Meanwhile, the post-war period had been one of great bounty for City: in 1951, the club appointed former Fitzroy centreman Bob Miller as captain coach, and over the next seven years he guided the Redlegs during what is widely regarded as the club’s greatest era, claiming four premierships in seven seasons, including a hat-trick from 1952-54. In 1957, the desire for more district-based football saw the club become known as City-South, and under their new name the Redlegs claimed back-to-back premierships in 1959-60 under Stan Morcom. The 1960 season was a particularly satisfying one for City-South, as not only did the club ‘clean sweep’ all three NTFA
divisions (seniors, reserves & Under-19s) but it also went on to annex the State premiership with a hard-fought win over Burnie.

During this period the Redlegs boasted many exceptional players who became household names across Tasmania, most notably champion Centre Half Forward Geoff Long.

The club also unearthed a number of young stars who would have celebrated careers at VFL level, including Verdun Howell (St. Kilda) and Berkley Cox (Carlton). City-South also developed Ian Drake, club secretary during the mid-50s who later performed the same role with St. Kilda for more than 30 years. In this role Drake was integral in the club’s recruitment of many young Tasmanians, most notably Darrel Baldock and Ian Stewart.

City-South continued to experience regular success throughout the 1960s: now coached by Graeme ‘Dreams’ Wilkinson, City-South claimed the NTFA premiership in 1962 to make it seven flags in 11 years. In 1965, City-South relocated their home base to Youngtown Oval in Launceston’s southern suburbs, and they celebrated the move in the best possible way the following year, winning the NTFA flag before going on to annex State premiership number six with a famous win over Hobart. In 1970, Bob Miller returned as coach and quickly showed that he had lost none of his genius by guiding the team to yet another premiership in 1972. This triumph is particularly fondly remembered by City-South faithful, as it led to the club’s seventh State triumph, achieved through victory over the great Darrel Baldock-led Latrobe
team. After 25 years of unprecedented success, City-South’s 30th and last NTFA premiership came in 1974.

By 1986, both clubs were in trouble. East Launceston was one of two NTFA teams to join the TFL in the league’s first season as a state-wide competition, however their early performances were largely uncompetitive. Meanwhile City-South – who had remained in the NTFA – was on the brink of financial ruin due to debts on outstanding loans from the State Government and St. Leonards Council.

It had been suggested that the situation could be salvaged if City-South entered into a merger with another club, and East Launceston
had been receptive to the idea, with club president George Brooks – a St. Leonards Council member – promising to try and negotiate the forgiveness of City-South’s debt should the merger go through. With financial security achievable, and a vote of City-South members regarding the merger coming back positive, it was agreed in May that City-South and East Launceston would merge to form the South Launceston Football Club; the new entity adopted colours of red, white and blue (combining those of their parent clubs), and took on the nickname of the ‘Bulldogs’.

The club’s first official match came on May 24th, with the NTFA team going down to George Town by 56 points, and continued to field senior teams in both the NTFA and TFL for the remainder of the season. While the TFL side only won one further match, 1986 did bring the new club its first piece of silverware, claiming the final NTFA Reserves premiership. The following season, the NTFA and NWFU went into recess and the regional NTFL was formed, while South Launceston moved fully into the TFL.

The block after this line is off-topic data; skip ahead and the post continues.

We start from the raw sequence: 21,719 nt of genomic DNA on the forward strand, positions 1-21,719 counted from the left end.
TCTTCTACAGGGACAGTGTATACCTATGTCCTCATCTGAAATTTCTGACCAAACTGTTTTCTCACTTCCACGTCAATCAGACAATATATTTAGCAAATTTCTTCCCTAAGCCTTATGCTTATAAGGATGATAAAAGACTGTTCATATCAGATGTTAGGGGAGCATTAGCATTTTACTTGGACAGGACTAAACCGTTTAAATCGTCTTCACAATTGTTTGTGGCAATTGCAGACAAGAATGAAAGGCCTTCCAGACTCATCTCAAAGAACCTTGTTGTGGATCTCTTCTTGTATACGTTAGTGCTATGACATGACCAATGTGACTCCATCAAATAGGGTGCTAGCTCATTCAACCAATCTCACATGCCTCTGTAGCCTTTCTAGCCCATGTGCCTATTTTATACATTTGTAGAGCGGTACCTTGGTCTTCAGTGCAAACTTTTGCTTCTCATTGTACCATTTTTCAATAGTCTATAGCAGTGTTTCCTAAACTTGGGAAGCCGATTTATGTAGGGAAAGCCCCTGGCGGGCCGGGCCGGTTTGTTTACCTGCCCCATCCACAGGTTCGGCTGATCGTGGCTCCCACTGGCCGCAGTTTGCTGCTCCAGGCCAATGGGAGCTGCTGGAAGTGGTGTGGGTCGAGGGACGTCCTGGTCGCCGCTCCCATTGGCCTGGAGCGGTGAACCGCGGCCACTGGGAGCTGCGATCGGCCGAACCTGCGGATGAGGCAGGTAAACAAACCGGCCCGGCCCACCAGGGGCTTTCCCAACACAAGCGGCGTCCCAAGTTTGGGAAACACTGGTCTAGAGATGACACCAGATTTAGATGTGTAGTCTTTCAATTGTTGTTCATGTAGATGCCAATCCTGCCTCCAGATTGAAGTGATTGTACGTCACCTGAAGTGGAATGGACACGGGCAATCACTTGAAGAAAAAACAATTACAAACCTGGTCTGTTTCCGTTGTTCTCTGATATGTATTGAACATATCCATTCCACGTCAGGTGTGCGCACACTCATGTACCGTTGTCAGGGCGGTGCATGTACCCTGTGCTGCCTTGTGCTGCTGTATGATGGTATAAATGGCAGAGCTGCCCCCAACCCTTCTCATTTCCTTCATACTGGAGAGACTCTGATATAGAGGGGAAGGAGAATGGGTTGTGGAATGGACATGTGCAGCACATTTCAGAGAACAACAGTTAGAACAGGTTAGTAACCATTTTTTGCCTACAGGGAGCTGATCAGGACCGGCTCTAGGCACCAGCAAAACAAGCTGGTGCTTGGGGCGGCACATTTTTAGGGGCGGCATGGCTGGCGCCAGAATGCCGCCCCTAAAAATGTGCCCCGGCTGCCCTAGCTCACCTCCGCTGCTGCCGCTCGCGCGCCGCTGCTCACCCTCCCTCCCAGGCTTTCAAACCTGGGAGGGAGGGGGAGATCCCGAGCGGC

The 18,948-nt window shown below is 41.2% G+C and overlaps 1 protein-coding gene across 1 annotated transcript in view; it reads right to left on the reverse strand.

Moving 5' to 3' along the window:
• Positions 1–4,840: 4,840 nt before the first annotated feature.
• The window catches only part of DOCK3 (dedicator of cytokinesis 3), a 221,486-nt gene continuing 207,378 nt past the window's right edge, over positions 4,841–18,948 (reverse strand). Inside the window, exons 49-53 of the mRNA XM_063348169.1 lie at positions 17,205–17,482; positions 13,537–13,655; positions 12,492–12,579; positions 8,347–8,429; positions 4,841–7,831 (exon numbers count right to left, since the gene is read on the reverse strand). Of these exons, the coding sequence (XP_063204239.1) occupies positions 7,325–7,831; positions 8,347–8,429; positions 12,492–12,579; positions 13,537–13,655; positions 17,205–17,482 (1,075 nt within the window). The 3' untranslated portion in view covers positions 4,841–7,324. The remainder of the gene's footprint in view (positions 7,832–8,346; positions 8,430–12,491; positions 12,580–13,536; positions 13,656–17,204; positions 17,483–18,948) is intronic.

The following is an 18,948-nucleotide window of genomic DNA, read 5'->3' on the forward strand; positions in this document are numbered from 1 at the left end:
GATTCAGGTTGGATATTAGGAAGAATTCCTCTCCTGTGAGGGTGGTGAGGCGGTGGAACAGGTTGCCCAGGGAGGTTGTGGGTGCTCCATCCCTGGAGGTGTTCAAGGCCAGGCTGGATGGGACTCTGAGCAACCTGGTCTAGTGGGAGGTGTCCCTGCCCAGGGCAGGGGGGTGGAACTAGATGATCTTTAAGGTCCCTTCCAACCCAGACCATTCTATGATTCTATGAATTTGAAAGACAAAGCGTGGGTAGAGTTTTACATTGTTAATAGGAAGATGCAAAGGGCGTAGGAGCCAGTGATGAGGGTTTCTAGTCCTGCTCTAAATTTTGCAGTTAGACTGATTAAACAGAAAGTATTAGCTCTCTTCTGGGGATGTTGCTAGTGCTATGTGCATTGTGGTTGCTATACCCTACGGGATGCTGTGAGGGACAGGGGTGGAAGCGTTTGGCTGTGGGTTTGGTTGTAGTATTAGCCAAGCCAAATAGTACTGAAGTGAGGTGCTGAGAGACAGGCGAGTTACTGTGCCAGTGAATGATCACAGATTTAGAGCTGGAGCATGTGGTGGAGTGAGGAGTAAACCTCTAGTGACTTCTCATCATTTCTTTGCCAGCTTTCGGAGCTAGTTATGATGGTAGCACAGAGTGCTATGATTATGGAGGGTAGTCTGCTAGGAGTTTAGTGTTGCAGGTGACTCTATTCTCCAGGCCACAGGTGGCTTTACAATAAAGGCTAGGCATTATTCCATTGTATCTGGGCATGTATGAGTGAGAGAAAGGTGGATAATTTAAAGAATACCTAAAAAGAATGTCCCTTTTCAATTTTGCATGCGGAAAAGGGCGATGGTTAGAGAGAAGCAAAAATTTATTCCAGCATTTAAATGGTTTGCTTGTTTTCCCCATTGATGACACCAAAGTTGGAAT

South Launceston’s initial run in state-wide football was unsuccessful: despite at various times fielding players the calibre of Ian Paton and Dale Weightman, the Bulldogs failed to make the finals in 12 seasons of TFL football. With on-field success at a minimum, financial pressures mounting and the continued viability of the TFL under increasing question, the Bulldogs opted to leave the competition at the end of the 1997 season to join the NTFL. Not for the last time, South Launceston found immediate success after shifting to regional football, claiming back-to-back NTFL premierships in 1998-99. After nine further seasons in the NTFL, South Launceston was one of five northern teams to join the re-formed Tasmanian State League in 2009.

sth laun


As had been the case in the late-80s, the Bulldogs initially found the going tough at state-wide level, however the appointment of former Hawthorn forward Mitch Thorp as coach in 2012 led to a dramatic improvement in the club’s fortunes, and in 2013 the Bulldogs claimed the premiership with a nine-point win over Burnie. Amazingly, South Launceston went into the match knowing that it would be their last in the TSL: several months earlier, club members had voted not to accept a 50% stake in a TSL licence in partnership with the Prospect State Football Club, instead opting to return to regional football in the new NTFA. The move paid dividends immediately, with the Bulldogs winning back-to-back premierships in 2014-15, the latter completing an undefeated season. A third flag followed in 2017 to once again confirm South Launceston as the premier team in northern regional football.

Though no longer in the top flight of Tasmanian football, South Launceston proudly continues the legacies of the two great clubs who came together to form it more than 30 years ago. Combining City-South’s relentless pursuit of success with the loyalty to the cause that made East Launceston so admired, the Bulldogs have navigated the turbulent waters of Tasmanian football with aplomb, and appear set to do so for a long time to come. They – as well as their famous predecessors – fully deserve official recognition as Great Clubs of Tasmanian football.